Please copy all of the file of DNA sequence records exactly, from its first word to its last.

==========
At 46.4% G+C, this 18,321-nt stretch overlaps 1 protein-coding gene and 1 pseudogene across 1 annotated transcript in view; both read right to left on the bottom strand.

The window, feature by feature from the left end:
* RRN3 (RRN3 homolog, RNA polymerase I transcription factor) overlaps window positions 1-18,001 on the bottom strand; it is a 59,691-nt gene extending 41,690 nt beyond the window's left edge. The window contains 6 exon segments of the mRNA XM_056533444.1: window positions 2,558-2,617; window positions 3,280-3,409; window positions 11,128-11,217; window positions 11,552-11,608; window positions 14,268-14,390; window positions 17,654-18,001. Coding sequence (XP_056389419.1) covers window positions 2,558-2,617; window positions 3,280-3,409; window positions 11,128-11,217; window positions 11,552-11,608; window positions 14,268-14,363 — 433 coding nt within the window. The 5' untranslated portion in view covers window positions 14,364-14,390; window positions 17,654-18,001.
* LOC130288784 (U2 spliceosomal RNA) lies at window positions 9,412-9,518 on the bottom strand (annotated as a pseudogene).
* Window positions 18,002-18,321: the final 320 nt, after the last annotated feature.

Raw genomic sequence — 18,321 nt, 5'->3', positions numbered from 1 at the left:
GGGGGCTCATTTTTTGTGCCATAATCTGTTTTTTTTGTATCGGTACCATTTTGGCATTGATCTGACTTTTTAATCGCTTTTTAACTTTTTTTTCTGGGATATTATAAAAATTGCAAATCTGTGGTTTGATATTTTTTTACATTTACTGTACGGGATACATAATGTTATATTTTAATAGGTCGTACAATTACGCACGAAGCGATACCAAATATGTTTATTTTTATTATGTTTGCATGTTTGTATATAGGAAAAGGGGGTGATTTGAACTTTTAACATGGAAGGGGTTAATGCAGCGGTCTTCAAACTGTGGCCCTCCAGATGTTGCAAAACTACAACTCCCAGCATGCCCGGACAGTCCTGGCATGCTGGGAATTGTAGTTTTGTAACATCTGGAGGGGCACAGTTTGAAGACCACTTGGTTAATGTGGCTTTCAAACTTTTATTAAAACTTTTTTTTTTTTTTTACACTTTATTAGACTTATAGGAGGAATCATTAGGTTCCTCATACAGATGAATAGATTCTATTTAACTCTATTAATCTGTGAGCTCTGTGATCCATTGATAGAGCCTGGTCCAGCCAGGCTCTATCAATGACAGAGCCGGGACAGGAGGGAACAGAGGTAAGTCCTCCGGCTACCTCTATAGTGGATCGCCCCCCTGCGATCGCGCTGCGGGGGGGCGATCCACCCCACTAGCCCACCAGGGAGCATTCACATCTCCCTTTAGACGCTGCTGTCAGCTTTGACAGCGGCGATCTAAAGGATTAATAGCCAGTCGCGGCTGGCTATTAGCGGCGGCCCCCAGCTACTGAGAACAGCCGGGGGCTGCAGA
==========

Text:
At 46.4% G+C, this 18,321-nt stretch overlaps 1 protein-coding gene and 1 pseudogene across 1 annotated transcript in view; both read right to left on the bottom strand.

The window, feature by feature from the left end:
* RRN3 (RRN3 homolog, RNA polymerase I transcription factor) overlaps window positions 1-18,001 on the bottom strand; it is a 59,691-nt gene extending 41,690 nt beyond the window's left edge. The window contains 6 exon segments of the mRNA XM_056533444.1: window positions 2,558-2,617; window positions 3,280-3,409; window positions 11,128-11,217; window positions 11,552-11,608; window positions 14,268-14,390; window positions 17,654-18,001. Coding sequence (XP_056389419.1) covers window positions 2,558-2,617; window positions 3,280-3,409; window positions 11,128-11,217; window positions 11,552-11,608; window positions 14,268-14,363 — 433 coding nt within the window. The 5' untranslated portion in view covers window positions 14,364-14,390; window positions 17,654-18,001.
* LOC130288784 (U2 spliceosomal RNA) lies at window positions 9,412-9,518 on the bottom strand (annotated as a pseudogene).
* Window positions 18,002-18,321: the final 320 nt, after the last annotated feature.

Raw genomic sequence — 18,321 nt, 5'->3', positions numbered from 1 at the left:
GGGGGCTCATTTTTTGTGCCATAATCTGTTTTTTTTGTATCGGTACCATTTTGGCATTGATCTGACTTTTTAATCGCTTTTTAACTTTTTTTTCTGGGATATTATAAAAATTGCAAATCTGTGGTTTGATATTTTTTTACATTTACTGTACGGGATACATAATGTTATATTTTAATAGGTCGTACAATTACGCACGAAGCGATACCAAATATGTTTATTTTTATTATGTTTGCATGTTTGTATATAGGAAAAGGGGGTGATTTGAACTTTTAACATGGAAGGGGTTAATGCAGCGGTCTTCAAACTGTGGCCCTCCAGATGTTGCAAAACTACAACTCCCAGCATGCCCGGACAGTCCTGGCATGCTGGGAATTGTAGTTTTGTAACATCTGGAGGGGCACAGTTTGAAGACCACTTGGTTAATGTGGCTTTCAAACTTTTATTAAAACTTTTTTTTTTTTTTTACACTTTATTAGACTTATAGGAGGAATCATTAGGTTCCTCATACAGATGAATAGATTCTATTTAACTCTATTAATCTGTGAGCTCTGTGATCCATTGATAGAGCCTGGTCCAGCCAGGCTCTATCAATGACAGAGCCGGGACAGGAGGGAACAGAGGTAAGTCCTCCGGCTACCTCTATAGTGGATCGCCCCCCTGCGATCGCGCTGCGGGGGGGCGATCCACCCCACTAGCCCACCAGGGAGCATTCACATCTCCCTTTAGACGCTGCTGTCAGCTTTGACAGCGGCGATCTAAAGGATTAATAGCCAGTCGCGGCTGGCTATTAGCGGCGGCCCCCAGCTACTGAGAACAGCCGGGGGCTGCAGA